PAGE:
Like listening to someone else tell you about their dream.
“Paddington” felt like an unexpected breath of fresh air when it came out in 2015. A delightful mixture of earnestness, slapstick and unabashedly punny word play, it managed to charm viewers of all ages while also offering an incisive statement about the importance of being kind to others who may seem foreign or different.
With his adorably furry frame and plucky spirit, the talking bear from Darkest Peru conveyed a pointed political message while remaining soft and accessible to the littlest audience members. Despite his old-fashioned roots, the story he had to tell felt utterly contemporary. No small feat, indeed.
Three years later, “Paddington 2” proves the smart-but-sweet combination that marked the first live-action film was no fluke. And the allegory about immigration it offers is, sadly, more necessary than ever in the post-Brexit, post-Trump world in which we live.
Returning director Paul King, working from a script he co-wrote with Simon Farnaby (and based on Michael Bond’s beloved book series), once again depicts a London that’s colorfully picturesque but also fraught with adventure and danger. Paddington (voiced again in pleasingly soothing tones by Ben Whishaw) has now settled comfortably into his new life in Windsor Gardens with the Brown family: mother and father Mary and Henry (Sally Hawkins and Hugh Bonneville), daughter and son Judy and Jonathan (Madeleine Harris and Samuel Joslin), and their longtime housekeeper, Mrs. Bird (Julie Walters). He is a vital member of the community: helping forgetful neighbors, running errands for friends and generally making everyone’s day a little brighter.
But back in Peru, his dear Aunt Lucy (voiced once more by Imelda Staunton, part of the formidable cast of veteran British actors) is about to turn 100, and Paddington wants to buy her the perfect gift. When he discovers an intricate, vintage pop-up book of London in the antique store owned by old pal Mr. Gruber (Jim Broadbent), he knows he’s found the ideal item to express his love for the woman—er, mama bear— who raised him.
(The pop-up book sequence is THE highlight in a film filled with dazzling special effects. Paddington’s fur is vividly tactile, and his immersion in this live-action world is absolutely seamless. His antics may be wild but they’re always grounded from a visual perspective. But when the pages of the pop-up book come to life through a variety of animated styles—and Paddington finds himself wandering through them as he tells the story of Aunt Lucy’s love for London—it’s transporting both visually and emotionally.)
So Paddington takes a series of odd jobs to raise the money to buy the book—and King meticulously crafts the set-ups to the inevitable meltdowns that occur with each new gig. (You can see the wheels turning, but it’s still hilarious to watch them fall off every time.) But he isn’t the only one who has his eye on it.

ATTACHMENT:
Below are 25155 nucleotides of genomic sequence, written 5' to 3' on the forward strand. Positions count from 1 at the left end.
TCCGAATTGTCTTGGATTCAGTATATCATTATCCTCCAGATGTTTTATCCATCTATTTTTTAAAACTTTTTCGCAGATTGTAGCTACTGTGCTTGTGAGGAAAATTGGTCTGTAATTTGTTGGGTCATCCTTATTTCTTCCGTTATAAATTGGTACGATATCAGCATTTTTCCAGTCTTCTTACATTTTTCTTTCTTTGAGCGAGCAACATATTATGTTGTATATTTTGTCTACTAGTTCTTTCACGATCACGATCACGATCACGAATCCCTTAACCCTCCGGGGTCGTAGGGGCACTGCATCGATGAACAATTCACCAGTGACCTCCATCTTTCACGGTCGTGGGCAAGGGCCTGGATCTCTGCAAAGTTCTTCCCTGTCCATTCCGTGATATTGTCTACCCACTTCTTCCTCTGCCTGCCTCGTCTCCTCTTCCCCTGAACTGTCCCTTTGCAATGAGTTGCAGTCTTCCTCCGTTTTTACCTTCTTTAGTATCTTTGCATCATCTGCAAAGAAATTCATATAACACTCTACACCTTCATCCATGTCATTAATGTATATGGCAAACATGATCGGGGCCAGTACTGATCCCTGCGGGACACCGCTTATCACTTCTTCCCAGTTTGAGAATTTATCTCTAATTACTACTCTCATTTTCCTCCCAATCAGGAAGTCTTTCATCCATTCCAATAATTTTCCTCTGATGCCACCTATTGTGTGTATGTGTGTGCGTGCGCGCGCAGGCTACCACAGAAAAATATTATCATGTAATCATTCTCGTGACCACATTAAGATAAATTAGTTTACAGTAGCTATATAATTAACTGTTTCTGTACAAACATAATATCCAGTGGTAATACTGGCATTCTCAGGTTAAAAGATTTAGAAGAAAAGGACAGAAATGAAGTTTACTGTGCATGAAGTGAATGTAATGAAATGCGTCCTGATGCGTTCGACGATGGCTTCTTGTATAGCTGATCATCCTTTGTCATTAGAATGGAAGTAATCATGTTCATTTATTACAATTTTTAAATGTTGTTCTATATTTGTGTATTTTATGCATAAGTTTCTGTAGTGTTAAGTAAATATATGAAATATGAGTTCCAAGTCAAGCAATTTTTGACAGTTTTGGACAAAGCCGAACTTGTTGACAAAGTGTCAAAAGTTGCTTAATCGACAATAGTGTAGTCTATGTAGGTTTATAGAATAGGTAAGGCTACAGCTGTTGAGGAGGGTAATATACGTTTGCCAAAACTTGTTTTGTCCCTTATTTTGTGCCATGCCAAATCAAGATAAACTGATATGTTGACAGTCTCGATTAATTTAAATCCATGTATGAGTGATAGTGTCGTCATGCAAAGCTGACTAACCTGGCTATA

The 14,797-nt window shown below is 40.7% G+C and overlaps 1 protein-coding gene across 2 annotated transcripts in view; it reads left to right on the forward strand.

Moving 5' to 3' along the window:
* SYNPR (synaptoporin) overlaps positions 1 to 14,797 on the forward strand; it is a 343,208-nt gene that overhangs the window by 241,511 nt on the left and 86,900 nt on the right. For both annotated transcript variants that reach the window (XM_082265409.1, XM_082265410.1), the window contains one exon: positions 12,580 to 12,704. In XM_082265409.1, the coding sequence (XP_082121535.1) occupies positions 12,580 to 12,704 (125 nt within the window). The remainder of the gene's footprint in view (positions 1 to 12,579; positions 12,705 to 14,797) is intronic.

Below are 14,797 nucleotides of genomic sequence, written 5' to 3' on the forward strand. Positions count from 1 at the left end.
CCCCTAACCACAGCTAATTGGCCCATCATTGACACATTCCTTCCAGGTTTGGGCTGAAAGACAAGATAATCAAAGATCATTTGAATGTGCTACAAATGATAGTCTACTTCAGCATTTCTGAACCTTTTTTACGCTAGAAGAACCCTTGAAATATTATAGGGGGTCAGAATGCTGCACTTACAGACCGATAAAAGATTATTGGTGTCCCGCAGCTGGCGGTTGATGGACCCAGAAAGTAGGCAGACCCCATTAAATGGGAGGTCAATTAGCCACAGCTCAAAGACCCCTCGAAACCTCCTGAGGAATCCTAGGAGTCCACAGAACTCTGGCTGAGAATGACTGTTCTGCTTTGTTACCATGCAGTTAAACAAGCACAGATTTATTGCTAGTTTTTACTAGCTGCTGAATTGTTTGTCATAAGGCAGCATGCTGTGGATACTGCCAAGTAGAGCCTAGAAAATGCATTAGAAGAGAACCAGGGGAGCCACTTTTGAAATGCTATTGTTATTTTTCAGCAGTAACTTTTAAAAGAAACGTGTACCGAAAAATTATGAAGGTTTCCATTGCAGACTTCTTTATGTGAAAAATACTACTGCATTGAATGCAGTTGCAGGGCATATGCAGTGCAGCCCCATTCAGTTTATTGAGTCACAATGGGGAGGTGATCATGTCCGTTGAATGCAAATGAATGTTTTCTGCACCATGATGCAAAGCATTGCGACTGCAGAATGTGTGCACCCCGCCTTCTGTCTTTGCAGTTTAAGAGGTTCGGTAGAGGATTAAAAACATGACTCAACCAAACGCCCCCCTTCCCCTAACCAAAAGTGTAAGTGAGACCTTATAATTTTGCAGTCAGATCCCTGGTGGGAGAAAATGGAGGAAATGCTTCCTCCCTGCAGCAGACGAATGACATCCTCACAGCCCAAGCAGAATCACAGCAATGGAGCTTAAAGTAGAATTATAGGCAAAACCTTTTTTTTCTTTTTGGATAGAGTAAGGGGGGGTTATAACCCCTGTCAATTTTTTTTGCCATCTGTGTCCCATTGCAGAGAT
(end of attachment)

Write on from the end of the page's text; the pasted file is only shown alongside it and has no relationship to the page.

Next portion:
A washed-up actor turned dog-food pitchman with the dashing name of Phoenix Buchanan also wants the book to explore its hidden secrets for his own nefarious purposes. Just as Nicole Kidman clearly relished camping it up as the evil taxidermist hunting Paddington in the first film, Hugh Grant wallows flamboyantly in this character’s delusional theatricality. The increasing villainy of the ‘90s rom-com darling, all the way through the “Bridget Jones” movies and culminating here, is truly a joy to behold. Outwardly charming but inwardly devious, Phoenix Buchanan is the role Grant was destined to play.
When he breaks into the shop one night and steals the book, Paddington gets framed for the crime and winds up in prison. Sounds dark—but here’s where the twee Wes Anderson influences that were so prevalent in the original “Paddington” manifest themselves once more. Not only does Paddington accidentally dye his fellow prisoners’ uniforms a cheerful shade of pink when he’s on laundry duty (a sight King frames with precise symmetry), he also charms the meanest guy in the joint—prison cook Knuckles McGinty (Brendan Gleeson)—by introducing him to his favorite food, the very civilized marmalade.
No matter what gets thrown in his direction—be it wrongful incarceration, dastardly adversaries or just plain mean words—Paddington finds a way through with his sense of self intact by holding tight to a deceptively simple philosophy. When you’re kind to others, he figures, everything will turn out alright in the end. It’s no spoiler to say that Paddington clears his good name with the help of his family and friends, but you may be surprised to discover how touching the resolution to all his troubles is.
“Paddington 2” may not be the novel revelation that its predecessor was, but it has its heart—and its stomach—in the right place. And that’s something we desperately need more of right now.
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